Designed to accelerate the development of next-generation handheld devices and multichannel telecommunications applications, such as wireless base stations and digital subscriber line central office equipment, the SC140 combines high performance with power savings. The core delivers 3,000 MIPS or 1.2 billion multiply accumulate (MAC) operations per second while running at 300 megahertz on a 1.5-volt power supply.
Beach believes that the SC140 is the first core to fully address the balance between high performance, efficient compiling, code density and power requirements. Other manufacturers’ cores tend to stress either performance and efficient compiling or code density and energy savings—a choice that was sufficient for the last generation of cellular telephones, he observes.
As wireless devices become more capable, however, care must be taken to preserve battery life. Beach maintains that consumers will not buy a cellular telephone that can access the Internet if the battery has to be constantly recharged. This is the reason it is important to focus on performance and power savings, he says. According to StarCore representatives, in a low-power mode, a 120-megahertz, 0.9-volt SC140 can perform at 1,200 MIPS and 480 million MAC operations per second while losing only 0.066 milliamps/MIPS at 0.9 volts.
Compatibility and ease of design are other facets of the center’s approach. By using compiler-driven architecture, up to 90 percent of the software code needed to base a design on the SC140 template can be written in C or C++ instead of assembly language. These tools accelerate the time-to-market for new designs, and it becomes easier to migrate existing communications systems to higher performance levels.
Previous designs also had problems with compilers. “I think it’s clear that if you can develop these very complex replications in a higher-level language, you are going to get the product to market much faster. The problem in the DSP world is that DSPs have not been very efficient targets for compilers. They have been very complex in terms of instructions and non-orthogonal instruction sets. As a result, the compiler has not been a tool that can be used in programming,” Beach explains. In contrast, he adds that developers designed the SC140’s architecture around maximizing the performance of programs written in C from the outset.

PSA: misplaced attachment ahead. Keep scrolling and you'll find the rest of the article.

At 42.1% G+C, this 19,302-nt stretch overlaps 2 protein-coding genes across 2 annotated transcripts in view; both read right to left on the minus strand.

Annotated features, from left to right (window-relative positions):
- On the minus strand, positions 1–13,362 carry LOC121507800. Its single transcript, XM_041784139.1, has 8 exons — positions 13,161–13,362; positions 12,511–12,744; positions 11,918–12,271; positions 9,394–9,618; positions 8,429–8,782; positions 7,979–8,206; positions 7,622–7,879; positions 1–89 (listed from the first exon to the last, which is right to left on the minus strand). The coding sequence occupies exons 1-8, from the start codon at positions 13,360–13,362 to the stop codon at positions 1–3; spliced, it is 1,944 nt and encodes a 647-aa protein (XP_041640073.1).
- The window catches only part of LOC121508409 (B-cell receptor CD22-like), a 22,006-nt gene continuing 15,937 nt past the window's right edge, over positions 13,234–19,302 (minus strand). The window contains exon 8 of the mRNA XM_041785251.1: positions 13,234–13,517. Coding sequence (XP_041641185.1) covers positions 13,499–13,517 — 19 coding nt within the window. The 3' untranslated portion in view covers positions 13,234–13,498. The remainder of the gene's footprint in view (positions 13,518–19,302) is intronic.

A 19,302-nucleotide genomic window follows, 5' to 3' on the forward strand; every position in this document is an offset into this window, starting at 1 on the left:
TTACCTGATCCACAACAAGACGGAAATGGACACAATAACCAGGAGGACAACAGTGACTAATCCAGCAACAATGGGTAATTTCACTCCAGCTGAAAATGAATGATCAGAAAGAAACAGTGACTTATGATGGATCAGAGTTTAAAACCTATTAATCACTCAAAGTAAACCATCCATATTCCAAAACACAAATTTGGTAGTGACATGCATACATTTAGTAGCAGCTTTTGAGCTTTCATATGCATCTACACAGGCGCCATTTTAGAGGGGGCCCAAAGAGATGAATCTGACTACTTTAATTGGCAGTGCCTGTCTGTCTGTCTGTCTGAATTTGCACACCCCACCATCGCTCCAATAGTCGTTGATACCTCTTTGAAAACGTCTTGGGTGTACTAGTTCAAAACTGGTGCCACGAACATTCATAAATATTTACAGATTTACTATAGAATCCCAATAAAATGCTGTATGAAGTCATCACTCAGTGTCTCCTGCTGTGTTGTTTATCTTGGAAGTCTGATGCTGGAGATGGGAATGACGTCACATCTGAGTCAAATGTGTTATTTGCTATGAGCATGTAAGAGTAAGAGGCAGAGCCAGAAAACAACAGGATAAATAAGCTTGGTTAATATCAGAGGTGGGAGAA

The SC140 framework also benefits from an array of parallel processing resources that include four MAC units, four arithmetic logic units, four bit field units, two arithmetic address units, and an efficient five-stage pipeline. Based on a 16-bit orthogonal instruction—which reduces system costs for applications using serial control code—the device’s architecture is designed to use variable-length execution sets (VLES). With specific code directions to be run on a DSP core, StarCore’s VLES technology allows multiple 16-bit instructions and optional prefixes to be grouped together for single-cycle executions.
Development support is provided through a comprehensive set of baseline tools produced by StarCore. These aids are available to Motorola and Lucent under a nondisclosure agreement to support initial customer designs. The design center also has partnered with third-party developers for tools that support the SC140 core and future devices.
According to center representatives, software written for the four-MAC SC140 can be leveraged for future SC100 family implementations containing different hardware resources. Programs for the SC100 are also designed to operate on future architectures. The SC140 can interface with other DSP cores, microcontroller cores and semiprogrammable coprocessors, which are design approaches that StarCore expects to play a key role in future communications systems.
Scalability in a device is an important factor that can be modified to fit specific design requirements. Altering performance characteristics enhances system flexibility, Beach notes. “If you go in and tweak the code, focusing on high performance or time-critical kernels, you have the capability of getting down to the 6 megahertz range. That is where we show how low the SC140 optimized assembly can go. It is also scalable in the sense that it is very easy to add or subtract one or two MACs, depending on the performance levels needed,” he says.